arithmetic problem (it IS a bug)

Christoph Stoeck
Thu Dec 16 03:31:00 GMT 1999


just to add some more facts to the discussion.

The suspicious lines of code are:

int i = 40000000; 
i = (double)i * (double)0.000001;

The results are:

i = 40 ( Linux on Intel in opt mode     )
i = 39 ( Linux on Intel in dbg mode     ) <<<<<
i = 40 ( NT    on Intel in opt/dbg mode )

Some remarks:

On Intel platforms we are dealing with a 80bit floating point arithmetic 
The intermediate result for the operation
    " (double)40000000 * (double)0.000001 "
following the IEEE Standard 754 is the following
( only the decimal representation ):

80bit floating point   : ca.    39,99999999999999999...
64bit floating point   : exact  40 !!!

So the reason for the result of 39 in this case is that the 80bit floating 
point result (represented by a floating point register) is directly
converted to an integral value ( i of type int). This is done by
truncation as defined.

The direct truncation of the 80bit floating point to an int in this case 
is a bug.

Standard C allows that the implementation uses different arithmetic
accuracies, only if the result is the same 
(ANSI C Standard. ISO 9899, Section "Program Execution").
But at least at sequence points, all implementations should deliver a well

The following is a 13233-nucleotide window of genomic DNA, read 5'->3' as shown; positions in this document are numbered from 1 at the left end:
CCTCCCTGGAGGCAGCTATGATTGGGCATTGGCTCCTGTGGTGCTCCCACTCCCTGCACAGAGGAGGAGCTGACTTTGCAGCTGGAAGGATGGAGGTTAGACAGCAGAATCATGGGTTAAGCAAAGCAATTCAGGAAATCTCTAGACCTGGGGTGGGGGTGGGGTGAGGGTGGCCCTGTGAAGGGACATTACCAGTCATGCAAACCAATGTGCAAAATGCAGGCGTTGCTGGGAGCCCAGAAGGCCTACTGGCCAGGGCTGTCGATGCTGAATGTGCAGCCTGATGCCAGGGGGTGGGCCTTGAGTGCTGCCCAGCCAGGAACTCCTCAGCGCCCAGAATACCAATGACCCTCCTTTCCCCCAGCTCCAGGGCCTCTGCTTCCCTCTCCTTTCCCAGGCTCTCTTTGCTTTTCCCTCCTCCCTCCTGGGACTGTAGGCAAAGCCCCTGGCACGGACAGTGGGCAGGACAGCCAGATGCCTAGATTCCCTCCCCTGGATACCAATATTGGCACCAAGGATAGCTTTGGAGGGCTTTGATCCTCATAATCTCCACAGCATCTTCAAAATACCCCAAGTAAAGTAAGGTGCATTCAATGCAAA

defined value with a well defined type. 
In this case, we have a double arithmetic with 64bit representation, so
the intermediate result at the sequence point "=" has to be a double with
64bit representation.
But Linux delivers a 80bit floating point value and continues with the
next operation, the truncation. This is wrong.

In other words: Linux in dbg-mode should first round the intermediate
result from 80bit to 64bit accuracy (double) and THEN do the truncation. 

By the way, the most surprising thing is that the following code gives 
different results with Linux (on Intel in dbg mode) in one and the same 
execution unit:

int i = 40000000;
i = (double)i         * (double)0.000001; /* i == 39 */
i = (double)40000000  * (double)0.000001; /* i == 40 */

Even, if you don't like standards, how would you explain this ?

Christoph Stoeck

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